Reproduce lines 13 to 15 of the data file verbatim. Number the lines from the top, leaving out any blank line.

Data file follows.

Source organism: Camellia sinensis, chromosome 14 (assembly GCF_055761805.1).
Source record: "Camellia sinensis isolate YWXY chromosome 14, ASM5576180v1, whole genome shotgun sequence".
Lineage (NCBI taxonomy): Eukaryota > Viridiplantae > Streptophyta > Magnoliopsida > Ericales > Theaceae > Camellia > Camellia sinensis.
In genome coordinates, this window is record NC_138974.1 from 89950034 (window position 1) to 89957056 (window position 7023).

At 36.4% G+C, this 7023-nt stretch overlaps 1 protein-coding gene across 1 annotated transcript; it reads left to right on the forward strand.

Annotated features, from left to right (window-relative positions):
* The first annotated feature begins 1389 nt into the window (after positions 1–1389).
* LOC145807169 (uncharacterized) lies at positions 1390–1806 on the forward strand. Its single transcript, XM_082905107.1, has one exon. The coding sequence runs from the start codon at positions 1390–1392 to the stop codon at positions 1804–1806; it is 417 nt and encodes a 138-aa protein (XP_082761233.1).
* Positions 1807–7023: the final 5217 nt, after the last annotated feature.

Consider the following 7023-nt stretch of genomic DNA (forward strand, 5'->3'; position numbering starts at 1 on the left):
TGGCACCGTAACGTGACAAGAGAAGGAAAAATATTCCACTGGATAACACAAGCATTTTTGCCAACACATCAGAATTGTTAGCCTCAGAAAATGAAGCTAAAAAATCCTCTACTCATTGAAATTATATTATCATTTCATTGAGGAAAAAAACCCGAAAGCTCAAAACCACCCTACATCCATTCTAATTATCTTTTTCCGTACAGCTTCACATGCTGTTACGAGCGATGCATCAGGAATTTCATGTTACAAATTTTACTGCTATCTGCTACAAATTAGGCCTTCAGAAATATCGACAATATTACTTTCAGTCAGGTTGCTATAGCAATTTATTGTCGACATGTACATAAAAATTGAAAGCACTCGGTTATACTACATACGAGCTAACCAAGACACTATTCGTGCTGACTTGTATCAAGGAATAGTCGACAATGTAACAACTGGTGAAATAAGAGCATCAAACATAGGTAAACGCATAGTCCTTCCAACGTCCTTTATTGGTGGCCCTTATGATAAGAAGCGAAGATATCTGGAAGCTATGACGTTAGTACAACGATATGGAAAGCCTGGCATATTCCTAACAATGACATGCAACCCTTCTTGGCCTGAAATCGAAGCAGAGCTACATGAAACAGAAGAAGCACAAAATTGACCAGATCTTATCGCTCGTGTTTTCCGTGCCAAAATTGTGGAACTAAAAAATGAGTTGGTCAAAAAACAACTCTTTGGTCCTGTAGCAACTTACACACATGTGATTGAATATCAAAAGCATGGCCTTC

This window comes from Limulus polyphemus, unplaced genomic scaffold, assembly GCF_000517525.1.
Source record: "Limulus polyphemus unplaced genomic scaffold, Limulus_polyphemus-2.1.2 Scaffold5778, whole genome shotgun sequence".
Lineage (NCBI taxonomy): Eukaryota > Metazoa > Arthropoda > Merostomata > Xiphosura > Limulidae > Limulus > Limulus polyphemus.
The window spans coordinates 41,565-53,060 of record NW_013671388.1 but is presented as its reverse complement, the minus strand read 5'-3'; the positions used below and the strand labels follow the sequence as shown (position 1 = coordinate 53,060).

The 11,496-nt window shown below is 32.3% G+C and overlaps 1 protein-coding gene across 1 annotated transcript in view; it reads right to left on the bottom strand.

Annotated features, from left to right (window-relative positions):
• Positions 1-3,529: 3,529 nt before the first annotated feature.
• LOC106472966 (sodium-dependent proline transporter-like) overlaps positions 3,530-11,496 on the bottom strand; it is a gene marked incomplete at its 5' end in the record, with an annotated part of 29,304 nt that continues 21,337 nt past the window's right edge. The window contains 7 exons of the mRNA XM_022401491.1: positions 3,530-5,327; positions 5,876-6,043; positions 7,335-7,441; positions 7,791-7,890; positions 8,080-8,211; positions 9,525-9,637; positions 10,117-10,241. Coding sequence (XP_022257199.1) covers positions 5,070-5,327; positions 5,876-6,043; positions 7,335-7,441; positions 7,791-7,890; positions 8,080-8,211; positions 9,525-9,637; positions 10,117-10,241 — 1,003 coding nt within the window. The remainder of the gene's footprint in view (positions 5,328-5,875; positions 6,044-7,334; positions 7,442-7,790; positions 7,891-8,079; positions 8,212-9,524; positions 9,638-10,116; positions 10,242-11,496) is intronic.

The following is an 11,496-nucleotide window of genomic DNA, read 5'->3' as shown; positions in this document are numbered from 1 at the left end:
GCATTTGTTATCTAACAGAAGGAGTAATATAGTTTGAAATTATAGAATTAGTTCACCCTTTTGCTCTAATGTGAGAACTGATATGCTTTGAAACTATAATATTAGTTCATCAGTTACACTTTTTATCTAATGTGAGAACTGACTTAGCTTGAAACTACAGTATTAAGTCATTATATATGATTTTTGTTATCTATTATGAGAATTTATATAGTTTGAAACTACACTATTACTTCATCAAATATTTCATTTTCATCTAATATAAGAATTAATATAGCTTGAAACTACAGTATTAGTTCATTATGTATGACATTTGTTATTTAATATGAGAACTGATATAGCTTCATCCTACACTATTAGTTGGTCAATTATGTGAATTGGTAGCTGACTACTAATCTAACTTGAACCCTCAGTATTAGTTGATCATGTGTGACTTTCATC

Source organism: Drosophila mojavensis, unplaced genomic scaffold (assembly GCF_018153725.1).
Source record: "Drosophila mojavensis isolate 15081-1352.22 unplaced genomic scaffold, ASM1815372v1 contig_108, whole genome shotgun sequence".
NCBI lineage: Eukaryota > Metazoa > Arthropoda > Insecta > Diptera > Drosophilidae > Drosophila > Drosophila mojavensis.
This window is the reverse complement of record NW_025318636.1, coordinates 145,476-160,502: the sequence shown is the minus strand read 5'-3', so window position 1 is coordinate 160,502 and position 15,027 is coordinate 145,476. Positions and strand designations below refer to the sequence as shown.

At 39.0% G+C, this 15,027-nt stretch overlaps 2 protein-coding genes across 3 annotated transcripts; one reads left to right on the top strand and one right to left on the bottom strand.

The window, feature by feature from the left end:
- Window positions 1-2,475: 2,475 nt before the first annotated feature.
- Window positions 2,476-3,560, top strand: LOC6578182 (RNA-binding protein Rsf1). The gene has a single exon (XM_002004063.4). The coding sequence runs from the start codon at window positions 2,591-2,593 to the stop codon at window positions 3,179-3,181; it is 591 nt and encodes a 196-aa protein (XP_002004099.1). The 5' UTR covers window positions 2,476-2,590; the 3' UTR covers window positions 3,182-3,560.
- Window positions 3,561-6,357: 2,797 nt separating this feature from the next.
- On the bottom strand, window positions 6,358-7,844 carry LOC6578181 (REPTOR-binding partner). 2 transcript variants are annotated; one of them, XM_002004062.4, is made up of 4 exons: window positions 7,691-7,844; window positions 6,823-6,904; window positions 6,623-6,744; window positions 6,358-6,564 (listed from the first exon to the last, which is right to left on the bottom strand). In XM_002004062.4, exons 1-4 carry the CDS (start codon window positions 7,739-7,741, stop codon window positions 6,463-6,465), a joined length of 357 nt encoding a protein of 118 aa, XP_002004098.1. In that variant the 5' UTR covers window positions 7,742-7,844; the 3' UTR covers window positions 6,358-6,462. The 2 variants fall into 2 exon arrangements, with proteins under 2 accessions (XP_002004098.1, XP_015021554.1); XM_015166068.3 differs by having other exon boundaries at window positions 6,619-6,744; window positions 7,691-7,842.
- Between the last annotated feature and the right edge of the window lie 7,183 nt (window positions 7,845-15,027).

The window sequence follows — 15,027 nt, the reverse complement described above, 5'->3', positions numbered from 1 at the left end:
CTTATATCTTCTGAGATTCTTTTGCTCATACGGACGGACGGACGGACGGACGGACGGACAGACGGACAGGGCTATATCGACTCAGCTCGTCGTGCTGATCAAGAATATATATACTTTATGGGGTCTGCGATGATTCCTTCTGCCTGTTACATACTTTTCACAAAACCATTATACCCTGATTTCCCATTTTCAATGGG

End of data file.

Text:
Source record: "Limulus polyphemus unplaced genomic scaffold, Limulus_polyphemus-2.1.2 Scaffold5778, whole genome shotgun sequence".
Lineage (NCBI taxonomy): Eukaryota > Metazoa > Arthropoda > Merostomata > Xiphosura > Limulidae > Limulus > Limulus polyphemus.
The window spans coordinates 41,565-53,060 of record NW_013671388.1 but is presented as its reverse complement, the minus strand read 5'-3'; the positions used below and the strand labels follow the sequence as shown (position 1 = coordinate 53,060).